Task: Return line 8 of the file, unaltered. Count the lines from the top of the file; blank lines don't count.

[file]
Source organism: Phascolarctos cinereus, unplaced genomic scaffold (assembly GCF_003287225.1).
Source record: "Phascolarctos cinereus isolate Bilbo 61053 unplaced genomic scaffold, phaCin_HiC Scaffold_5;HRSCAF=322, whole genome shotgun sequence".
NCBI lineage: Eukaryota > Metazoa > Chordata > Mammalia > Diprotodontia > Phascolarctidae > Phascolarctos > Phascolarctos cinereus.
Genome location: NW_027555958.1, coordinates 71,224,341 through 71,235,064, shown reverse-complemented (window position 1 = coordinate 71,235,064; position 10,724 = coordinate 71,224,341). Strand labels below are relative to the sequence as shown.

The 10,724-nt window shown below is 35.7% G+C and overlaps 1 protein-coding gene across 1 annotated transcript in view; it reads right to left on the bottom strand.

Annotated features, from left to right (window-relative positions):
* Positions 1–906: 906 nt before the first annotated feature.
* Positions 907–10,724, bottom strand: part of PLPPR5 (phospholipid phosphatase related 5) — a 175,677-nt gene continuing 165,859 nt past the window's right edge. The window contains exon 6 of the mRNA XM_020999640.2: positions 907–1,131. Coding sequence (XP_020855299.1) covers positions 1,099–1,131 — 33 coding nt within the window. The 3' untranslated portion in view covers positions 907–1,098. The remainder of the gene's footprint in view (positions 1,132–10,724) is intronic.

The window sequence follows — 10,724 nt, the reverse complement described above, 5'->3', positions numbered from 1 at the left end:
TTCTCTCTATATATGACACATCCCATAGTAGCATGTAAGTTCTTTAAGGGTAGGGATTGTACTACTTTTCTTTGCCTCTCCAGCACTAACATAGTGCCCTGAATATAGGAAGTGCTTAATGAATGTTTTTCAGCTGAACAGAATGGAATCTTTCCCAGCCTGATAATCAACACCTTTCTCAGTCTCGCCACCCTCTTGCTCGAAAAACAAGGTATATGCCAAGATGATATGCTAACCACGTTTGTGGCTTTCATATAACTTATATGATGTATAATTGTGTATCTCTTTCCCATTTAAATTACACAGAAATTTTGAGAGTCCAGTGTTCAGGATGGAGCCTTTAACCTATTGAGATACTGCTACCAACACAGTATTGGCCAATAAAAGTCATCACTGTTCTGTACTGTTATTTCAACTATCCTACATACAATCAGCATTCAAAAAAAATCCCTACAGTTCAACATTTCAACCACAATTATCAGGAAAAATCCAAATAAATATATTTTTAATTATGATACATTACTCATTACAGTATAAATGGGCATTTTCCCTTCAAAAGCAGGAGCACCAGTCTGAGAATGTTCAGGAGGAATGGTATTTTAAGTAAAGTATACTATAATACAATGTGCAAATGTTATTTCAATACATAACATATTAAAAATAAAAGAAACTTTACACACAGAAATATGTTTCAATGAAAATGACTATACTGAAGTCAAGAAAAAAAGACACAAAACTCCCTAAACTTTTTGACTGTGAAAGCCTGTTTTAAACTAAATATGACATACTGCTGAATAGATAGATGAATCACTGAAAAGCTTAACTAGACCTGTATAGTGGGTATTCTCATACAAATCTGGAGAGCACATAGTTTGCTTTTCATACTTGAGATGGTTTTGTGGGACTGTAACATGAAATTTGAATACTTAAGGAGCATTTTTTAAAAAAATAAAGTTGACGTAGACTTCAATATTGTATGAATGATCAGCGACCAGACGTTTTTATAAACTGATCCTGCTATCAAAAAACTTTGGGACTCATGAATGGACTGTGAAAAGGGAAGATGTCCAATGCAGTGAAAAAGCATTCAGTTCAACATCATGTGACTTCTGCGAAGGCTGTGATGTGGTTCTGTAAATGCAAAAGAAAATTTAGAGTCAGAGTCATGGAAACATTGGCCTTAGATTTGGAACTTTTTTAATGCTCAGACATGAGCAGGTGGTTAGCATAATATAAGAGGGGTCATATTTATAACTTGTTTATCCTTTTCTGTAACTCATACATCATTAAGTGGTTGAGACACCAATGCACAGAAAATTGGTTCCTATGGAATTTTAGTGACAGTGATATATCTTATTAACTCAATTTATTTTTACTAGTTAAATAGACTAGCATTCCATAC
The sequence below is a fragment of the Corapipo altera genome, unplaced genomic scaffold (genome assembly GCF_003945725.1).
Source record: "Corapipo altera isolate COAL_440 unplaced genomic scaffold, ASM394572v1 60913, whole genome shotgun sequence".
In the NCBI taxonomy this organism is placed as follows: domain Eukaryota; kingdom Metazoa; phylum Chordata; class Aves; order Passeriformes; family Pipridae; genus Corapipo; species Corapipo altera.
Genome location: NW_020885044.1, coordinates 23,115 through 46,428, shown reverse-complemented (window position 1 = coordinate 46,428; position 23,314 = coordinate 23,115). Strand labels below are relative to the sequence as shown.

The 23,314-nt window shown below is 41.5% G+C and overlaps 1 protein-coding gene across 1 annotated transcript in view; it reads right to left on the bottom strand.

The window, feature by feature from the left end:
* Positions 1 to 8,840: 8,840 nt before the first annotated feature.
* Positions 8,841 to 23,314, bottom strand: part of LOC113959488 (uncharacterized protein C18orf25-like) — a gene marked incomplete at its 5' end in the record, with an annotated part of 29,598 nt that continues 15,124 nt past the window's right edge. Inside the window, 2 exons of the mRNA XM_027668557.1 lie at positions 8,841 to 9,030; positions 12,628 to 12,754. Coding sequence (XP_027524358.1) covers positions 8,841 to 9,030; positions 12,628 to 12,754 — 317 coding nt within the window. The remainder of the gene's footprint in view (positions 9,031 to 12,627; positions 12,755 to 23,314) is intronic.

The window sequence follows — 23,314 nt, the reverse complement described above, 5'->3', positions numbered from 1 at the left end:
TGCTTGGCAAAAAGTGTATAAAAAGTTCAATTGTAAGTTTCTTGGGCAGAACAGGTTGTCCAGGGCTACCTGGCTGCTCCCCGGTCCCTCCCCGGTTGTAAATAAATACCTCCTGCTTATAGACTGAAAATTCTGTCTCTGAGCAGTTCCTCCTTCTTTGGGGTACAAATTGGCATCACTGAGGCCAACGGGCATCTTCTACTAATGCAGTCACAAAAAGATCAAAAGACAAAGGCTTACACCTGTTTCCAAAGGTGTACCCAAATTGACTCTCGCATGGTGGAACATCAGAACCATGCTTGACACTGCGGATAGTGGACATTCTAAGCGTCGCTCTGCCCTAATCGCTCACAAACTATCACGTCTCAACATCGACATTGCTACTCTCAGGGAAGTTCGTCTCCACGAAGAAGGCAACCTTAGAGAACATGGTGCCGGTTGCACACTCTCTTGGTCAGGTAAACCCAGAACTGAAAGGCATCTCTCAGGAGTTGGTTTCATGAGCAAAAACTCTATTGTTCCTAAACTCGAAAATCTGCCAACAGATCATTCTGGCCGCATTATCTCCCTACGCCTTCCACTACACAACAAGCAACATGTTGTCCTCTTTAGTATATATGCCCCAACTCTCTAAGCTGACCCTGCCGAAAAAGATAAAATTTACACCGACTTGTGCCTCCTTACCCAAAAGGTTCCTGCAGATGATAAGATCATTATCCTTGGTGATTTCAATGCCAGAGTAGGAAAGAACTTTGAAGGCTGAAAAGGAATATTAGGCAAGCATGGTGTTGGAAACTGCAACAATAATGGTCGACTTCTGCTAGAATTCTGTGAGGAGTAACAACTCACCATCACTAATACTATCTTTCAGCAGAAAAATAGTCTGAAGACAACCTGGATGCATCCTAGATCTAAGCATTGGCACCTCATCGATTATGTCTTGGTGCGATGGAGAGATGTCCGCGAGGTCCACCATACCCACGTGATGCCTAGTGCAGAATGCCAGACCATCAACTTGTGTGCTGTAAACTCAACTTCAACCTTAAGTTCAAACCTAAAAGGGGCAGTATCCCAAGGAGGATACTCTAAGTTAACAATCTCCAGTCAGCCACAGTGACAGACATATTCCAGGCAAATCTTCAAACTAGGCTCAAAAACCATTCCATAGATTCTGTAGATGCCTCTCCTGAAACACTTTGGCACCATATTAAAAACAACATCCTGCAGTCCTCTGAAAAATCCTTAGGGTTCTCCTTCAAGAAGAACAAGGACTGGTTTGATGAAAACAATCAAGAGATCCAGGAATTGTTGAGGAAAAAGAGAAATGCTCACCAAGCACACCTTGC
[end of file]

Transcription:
* Positions 907–10,724, bottom strand: part of PLPPR5 (phospholipid phosphatase related 5) — a 175,677-nt gene continuing 165,859 nt past the window's right edge. The window contains exon 6 of the mRNA XM_020999640.2: positions 907–1,131. Coding sequence (XP_020855299.1) covers positions 1,099–1,131 — 33 coding nt within the window. The 3' untranslated portion in view covers positions 907–1,098. The remainder of the gene's footprint in view (positions 1,132–10,724) is intronic.